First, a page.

Effective KM is dependent not only on the use of particular technologies but also on creating an environment which encourages and supports the sharing of knowledge and expertise directly between people. This requires sensitivity to both human/social factors in KM such as motivation as well to the character of the knowledge to be shared Hislop, D.(2005).
The misallocation of human or process-oriented resources such as skilled personnel, finance, and information and communication technology, can impact on creating an effective knowledge-sharing environment Riege, A. (2005). Providing an appropriate infrastructure and sufficient resources to facilitate sharing practices within and between functional areas is the basis of a successful KM program, but sharing practices are often doomed to fail before they begin due to the absence of basic infrastructure and sharing capabilities.
Another barrier that is often overlooked relates to company floor layout or spatial arrangements of work areas that commonly do not favour knowledge-sharing activities. Traditionally, offices and even departments tend to be arranged along hierarchies or management seniority rather than focusing on who needs to work together regularly and identifying which person benefits the most from the exchange of knowledge. In particular, for large companies with entities in distant geographical locations, there are real knowledge sharing obstacles because basic communication becomes more difficult and the creation of trust-based relationships is harder without face-to-face contact. The challenge is intensified further if cross-functional teams need to be formed and functional areas are located in different regions. As outlined later, IT systems such as groupware applications can enhance the convenience and effectiveness of sharing between spaces.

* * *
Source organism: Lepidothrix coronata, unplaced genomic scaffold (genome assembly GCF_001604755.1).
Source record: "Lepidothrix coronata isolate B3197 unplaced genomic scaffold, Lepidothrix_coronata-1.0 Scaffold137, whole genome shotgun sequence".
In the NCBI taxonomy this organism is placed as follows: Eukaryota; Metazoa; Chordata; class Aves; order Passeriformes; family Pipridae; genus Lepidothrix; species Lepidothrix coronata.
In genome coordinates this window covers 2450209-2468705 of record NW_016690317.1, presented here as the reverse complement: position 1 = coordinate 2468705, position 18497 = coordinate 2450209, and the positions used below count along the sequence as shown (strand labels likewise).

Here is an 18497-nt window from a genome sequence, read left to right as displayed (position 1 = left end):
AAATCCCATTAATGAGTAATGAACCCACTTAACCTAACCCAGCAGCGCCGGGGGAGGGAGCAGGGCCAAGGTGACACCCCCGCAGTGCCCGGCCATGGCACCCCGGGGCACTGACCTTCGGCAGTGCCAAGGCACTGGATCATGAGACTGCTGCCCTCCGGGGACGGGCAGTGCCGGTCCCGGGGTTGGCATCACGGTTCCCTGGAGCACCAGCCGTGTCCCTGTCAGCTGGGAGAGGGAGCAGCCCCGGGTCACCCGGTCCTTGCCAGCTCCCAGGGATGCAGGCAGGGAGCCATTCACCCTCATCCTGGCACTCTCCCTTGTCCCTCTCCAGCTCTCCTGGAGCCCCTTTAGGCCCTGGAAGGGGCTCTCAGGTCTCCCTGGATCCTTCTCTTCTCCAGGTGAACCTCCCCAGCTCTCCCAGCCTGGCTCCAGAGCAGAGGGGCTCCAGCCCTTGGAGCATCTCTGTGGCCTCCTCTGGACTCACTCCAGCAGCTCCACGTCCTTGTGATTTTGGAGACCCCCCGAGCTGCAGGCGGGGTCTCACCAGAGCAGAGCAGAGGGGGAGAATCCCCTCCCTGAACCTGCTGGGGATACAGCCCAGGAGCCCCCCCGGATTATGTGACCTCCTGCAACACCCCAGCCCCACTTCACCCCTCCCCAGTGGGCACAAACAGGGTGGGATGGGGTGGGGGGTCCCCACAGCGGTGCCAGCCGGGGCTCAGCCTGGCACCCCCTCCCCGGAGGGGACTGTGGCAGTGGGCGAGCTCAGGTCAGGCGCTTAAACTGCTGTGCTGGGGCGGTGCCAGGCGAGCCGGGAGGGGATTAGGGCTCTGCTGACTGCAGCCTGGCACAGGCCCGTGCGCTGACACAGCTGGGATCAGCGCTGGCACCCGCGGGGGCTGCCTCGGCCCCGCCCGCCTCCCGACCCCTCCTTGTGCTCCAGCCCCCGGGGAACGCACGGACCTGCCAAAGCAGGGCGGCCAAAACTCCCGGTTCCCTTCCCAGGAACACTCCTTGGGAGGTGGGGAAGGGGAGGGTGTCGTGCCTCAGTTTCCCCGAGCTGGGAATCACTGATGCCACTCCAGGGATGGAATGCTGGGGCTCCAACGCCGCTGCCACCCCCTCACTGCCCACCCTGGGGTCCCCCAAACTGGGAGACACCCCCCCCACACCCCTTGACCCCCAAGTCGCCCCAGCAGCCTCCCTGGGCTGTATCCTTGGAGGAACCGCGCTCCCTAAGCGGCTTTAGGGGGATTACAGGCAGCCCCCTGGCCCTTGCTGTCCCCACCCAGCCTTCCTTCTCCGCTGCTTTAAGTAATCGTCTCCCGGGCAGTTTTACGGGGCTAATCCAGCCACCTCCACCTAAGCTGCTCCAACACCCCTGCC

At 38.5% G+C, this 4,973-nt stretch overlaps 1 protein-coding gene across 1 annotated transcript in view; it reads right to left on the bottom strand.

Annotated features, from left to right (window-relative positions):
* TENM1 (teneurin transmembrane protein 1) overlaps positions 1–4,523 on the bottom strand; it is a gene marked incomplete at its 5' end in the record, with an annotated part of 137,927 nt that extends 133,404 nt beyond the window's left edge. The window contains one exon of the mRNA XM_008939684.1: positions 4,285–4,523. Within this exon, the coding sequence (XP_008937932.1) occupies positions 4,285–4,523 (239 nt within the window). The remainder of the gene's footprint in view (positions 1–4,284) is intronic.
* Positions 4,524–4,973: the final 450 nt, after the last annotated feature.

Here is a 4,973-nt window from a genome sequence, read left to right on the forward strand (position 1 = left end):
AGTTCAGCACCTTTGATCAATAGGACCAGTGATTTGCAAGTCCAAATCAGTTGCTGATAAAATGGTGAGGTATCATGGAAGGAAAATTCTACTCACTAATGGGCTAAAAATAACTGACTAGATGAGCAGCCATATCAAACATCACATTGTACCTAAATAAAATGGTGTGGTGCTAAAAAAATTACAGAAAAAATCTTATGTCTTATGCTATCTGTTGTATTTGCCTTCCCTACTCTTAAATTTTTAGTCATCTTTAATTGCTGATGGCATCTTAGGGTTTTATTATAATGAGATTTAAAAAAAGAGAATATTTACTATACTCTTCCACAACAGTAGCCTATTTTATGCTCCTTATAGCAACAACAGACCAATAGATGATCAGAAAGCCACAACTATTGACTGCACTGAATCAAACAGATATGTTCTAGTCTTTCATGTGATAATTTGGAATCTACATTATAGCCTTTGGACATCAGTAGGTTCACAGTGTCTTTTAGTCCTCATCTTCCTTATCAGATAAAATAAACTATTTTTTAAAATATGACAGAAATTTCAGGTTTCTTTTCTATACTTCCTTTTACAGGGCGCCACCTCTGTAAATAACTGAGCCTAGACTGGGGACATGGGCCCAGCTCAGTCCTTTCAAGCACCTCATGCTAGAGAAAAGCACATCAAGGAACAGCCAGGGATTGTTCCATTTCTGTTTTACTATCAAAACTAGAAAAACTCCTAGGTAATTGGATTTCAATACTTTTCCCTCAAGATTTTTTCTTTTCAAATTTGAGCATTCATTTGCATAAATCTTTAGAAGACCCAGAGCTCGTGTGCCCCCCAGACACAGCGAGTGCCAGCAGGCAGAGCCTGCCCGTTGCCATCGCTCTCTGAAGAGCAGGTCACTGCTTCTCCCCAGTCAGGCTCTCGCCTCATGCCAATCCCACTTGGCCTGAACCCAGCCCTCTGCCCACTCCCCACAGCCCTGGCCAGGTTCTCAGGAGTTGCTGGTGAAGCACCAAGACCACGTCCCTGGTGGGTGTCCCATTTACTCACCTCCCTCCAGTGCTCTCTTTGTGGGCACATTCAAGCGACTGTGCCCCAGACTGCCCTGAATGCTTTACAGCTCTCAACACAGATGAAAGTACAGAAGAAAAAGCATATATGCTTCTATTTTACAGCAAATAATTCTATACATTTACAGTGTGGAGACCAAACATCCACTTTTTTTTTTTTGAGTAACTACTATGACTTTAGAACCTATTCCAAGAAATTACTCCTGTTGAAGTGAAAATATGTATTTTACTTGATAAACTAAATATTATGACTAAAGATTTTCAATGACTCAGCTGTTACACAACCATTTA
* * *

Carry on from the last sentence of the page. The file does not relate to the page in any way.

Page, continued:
In brief, knowledge sharing has no real value to individuals and organisations unless those people who are in need of useful knowledge receive it, accept it, and also reapply it. One of the difficulties of theorising the practical results of most KM studies is that there is no general formula for a KM strategy that will work best for all companies, and there is no shortcut to introducing a to-do list of knowledge-sharing practices that will ensure success Riege, A. (2005).. All organisations need to take an equally hard look to ensure that the right knowledge is getting to the right people at the right time. The creation of a new or more effective sharing and learning environment does not necessarily mean an investment of large amounts of money. Formal and informal sharing networks already exist in most companies, and often it is a matter of building and expanding on those existing networks. Once up and running, effective knowledge-sharing practices have the potential to give a company a sustainable competitive advantage that is difficult to imitate for their competitors.
- Gotcha. (1999).
- Riege, A. (2005). “Three-dozen knowledge-sharing barriers managers must consider”. Journal of Knowledge Management. Volume 9 Number 3 2005 pp. 18-35.
- Lin, C et al. 2008. “The KM Chain-Empirical Study of The Vital Knowledge Sourcing Links”. Journal of Computer Information Systems. Winter 2007-2008
- Nevo, D. (2003). “Developing Effective Knowledge Management Systems”. University of British Columbia.
- Gupta, A. K. and Govindarajan, V. (2000). “Knowledge Managements Social Dimension: Lessons From Nucor Steel”. Sloan Managment Review. Fall 2000.
- Hilsop, D. (2005). “knowledge management in organizations”. Oxford University Press.